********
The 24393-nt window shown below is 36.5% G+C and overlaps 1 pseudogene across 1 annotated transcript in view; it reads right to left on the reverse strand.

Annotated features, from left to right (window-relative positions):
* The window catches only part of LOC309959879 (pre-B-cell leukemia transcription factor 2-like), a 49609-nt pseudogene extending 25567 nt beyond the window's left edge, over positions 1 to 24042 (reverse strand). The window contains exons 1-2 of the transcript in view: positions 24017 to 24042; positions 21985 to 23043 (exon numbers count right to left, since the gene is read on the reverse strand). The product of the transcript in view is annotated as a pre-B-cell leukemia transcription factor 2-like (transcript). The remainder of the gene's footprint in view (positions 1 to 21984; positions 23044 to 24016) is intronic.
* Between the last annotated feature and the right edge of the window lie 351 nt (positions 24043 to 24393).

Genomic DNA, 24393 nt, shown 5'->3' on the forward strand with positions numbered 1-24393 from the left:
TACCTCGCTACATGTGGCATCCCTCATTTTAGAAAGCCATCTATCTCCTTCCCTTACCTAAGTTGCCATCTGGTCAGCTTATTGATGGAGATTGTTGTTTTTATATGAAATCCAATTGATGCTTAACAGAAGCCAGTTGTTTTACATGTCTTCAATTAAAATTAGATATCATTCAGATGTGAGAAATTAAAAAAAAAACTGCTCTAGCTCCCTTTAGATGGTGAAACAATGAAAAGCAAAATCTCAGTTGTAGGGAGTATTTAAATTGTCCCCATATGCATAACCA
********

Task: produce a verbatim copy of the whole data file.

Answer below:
The 24393-nt window shown below is 36.5% G+C and overlaps 1 pseudogene across 1 annotated transcript in view; it reads right to left on the reverse strand.

Annotated features, from left to right (window-relative positions):
* The window catches only part of LOC309959879 (pre-B-cell leukemia transcription factor 2-like), a 49609-nt pseudogene extending 25567 nt beyond the window's left edge, over positions 1 to 24042 (reverse strand). The window contains exons 1-2 of the transcript in view: positions 24017 to 24042; positions 21985 to 23043 (exon numbers count right to left, since the gene is read on the reverse strand). The product of the transcript in view is annotated as a pre-B-cell leukemia transcription factor 2-like (transcript). The remainder of the gene's footprint in view (positions 1 to 21984; positions 23044 to 24016) is intronic.
* Between the last annotated feature and the right edge of the window lie 351 nt (positions 24043 to 24393).

Genomic DNA, 24393 nt, shown 5'->3' on the forward strand with positions numbered 1-24393 from the left:
TACCTCGCTACATGTGGCATCCCTCATTTTAGAAAGCCATCTATCTCCTTCCCTTACCTAAGTTGCCATCTGGTCAGCTTATTGATGGAGATTGTTGTTTTTATATGAAATCCAATTGATGCTTAACAGAAGCCAGTTGTTTTACATGTCTTCAATTAAAATTAGATATCATTCAGATGTGAGAAATTAAAAAAAAAACTGCTCTAGCTCCCTTTAGATGGTGAAACAATGAAAAGCAAAATCTCAGTTGTAGGGAGTATTTAAATTGTCCCCATATGCATAACCA